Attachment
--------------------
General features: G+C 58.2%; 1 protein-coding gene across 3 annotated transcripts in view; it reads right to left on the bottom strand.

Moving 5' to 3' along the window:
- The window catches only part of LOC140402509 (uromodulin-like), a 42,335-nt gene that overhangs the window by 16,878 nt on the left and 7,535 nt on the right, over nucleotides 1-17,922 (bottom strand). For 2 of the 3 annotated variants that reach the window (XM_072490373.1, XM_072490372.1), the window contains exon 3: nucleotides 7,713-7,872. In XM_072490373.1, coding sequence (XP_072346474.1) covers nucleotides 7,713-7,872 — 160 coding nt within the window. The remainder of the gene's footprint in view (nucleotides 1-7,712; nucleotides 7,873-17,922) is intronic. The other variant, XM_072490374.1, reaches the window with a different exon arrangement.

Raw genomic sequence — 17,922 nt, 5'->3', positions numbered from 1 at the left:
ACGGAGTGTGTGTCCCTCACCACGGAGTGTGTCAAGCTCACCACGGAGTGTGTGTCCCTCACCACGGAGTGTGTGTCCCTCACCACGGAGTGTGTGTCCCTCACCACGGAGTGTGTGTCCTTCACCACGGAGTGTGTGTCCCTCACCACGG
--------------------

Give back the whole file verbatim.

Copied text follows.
General features: G+C 58.2%; 1 protein-coding gene across 3 annotated transcripts in view; it reads right to left on the bottom strand.

Moving 5' to 3' along the window:
- The window catches only part of LOC140402509 (uromodulin-like), a 42,335-nt gene that overhangs the window by 16,878 nt on the left and 7,535 nt on the right, over nucleotides 1-17,922 (bottom strand). For 2 of the 3 annotated variants that reach the window (XM_072490373.1, XM_072490372.1), the window contains exon 3: nucleotides 7,713-7,872. In XM_072490373.1, coding sequence (XP_072346474.1) covers nucleotides 7,713-7,872 — 160 coding nt within the window. The remainder of the gene's footprint in view (nucleotides 1-7,712; nucleotides 7,873-17,922) is intronic. The other variant, XM_072490374.1, reaches the window with a different exon arrangement.

Raw genomic sequence — 17,922 nt, 5'->3', positions numbered from 1 at the left:
ACGGAGTGTGTGTCCCTCACCACGGAGTGTGTCAAGCTCACCACGGAGTGTGTGTCCCTCACCACGGAGTGTGTGTCCCTCACCACGGAGTGTGTGTCCCTCACCACGGAGTGTGTGTCCTTCACCACGGAGTGTGTGTCCCTCACCACGG